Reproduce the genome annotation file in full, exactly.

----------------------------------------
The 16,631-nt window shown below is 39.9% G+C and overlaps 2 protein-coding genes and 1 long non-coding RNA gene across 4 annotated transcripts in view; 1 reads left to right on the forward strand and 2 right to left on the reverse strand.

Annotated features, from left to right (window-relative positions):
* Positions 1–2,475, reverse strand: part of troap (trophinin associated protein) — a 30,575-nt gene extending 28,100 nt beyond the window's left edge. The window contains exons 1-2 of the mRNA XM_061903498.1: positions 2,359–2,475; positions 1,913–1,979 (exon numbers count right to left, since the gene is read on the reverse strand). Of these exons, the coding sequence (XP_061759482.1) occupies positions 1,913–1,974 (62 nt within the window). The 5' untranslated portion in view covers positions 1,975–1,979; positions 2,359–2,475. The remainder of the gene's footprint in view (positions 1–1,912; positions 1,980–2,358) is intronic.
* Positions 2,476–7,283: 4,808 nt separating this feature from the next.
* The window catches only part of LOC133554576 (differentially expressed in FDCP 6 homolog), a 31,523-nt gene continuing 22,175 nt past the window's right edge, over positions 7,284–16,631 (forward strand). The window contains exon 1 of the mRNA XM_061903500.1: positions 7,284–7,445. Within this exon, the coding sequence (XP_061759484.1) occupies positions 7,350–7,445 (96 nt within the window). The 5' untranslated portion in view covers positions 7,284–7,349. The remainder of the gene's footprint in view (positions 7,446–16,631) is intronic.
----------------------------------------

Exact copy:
The 16,631-nt window shown below is 39.9% G+C and overlaps 2 protein-coding genes and 1 long non-coding RNA gene across 4 annotated transcripts in view; 1 reads left to right on the forward strand and 2 right to left on the reverse strand.

Annotated features, from left to right (window-relative positions):
* Positions 1–2,475, reverse strand: part of troap (trophinin associated protein) — a 30,575-nt gene extending 28,100 nt beyond the window's left edge. The window contains exons 1-2 of the mRNA XM_061903498.1: positions 2,359–2,475; positions 1,913–1,979 (exon numbers count right to left, since the gene is read on the reverse strand). Of these exons, the coding sequence (XP_061759482.1) occupies positions 1,913–1,974 (62 nt within the window). The 5' untranslated portion in view covers positions 1,975–1,979; positions 2,359–2,475. The remainder of the gene's footprint in view (positions 1–1,912; positions 1,980–2,358) is intronic.
* Positions 2,476–7,283: 4,808 nt separating this feature from the next.
* The window catches only part of LOC133554576 (differentially expressed in FDCP 6 homolog), a 31,523-nt gene continuing 22,175 nt past the window's right edge, over positions 7,284–16,631 (forward strand). The window contains exon 1 of the mRNA XM_061903500.1: positions 7,284–7,445. Within this exon, the coding sequence (XP_061759484.1) occupies positions 7,350–7,445 (96 nt within the window). The 5' untranslated portion in view covers positions 7,284–7,349. The remainder of the gene's footprint in view (positions 7,446–16,631) is intronic.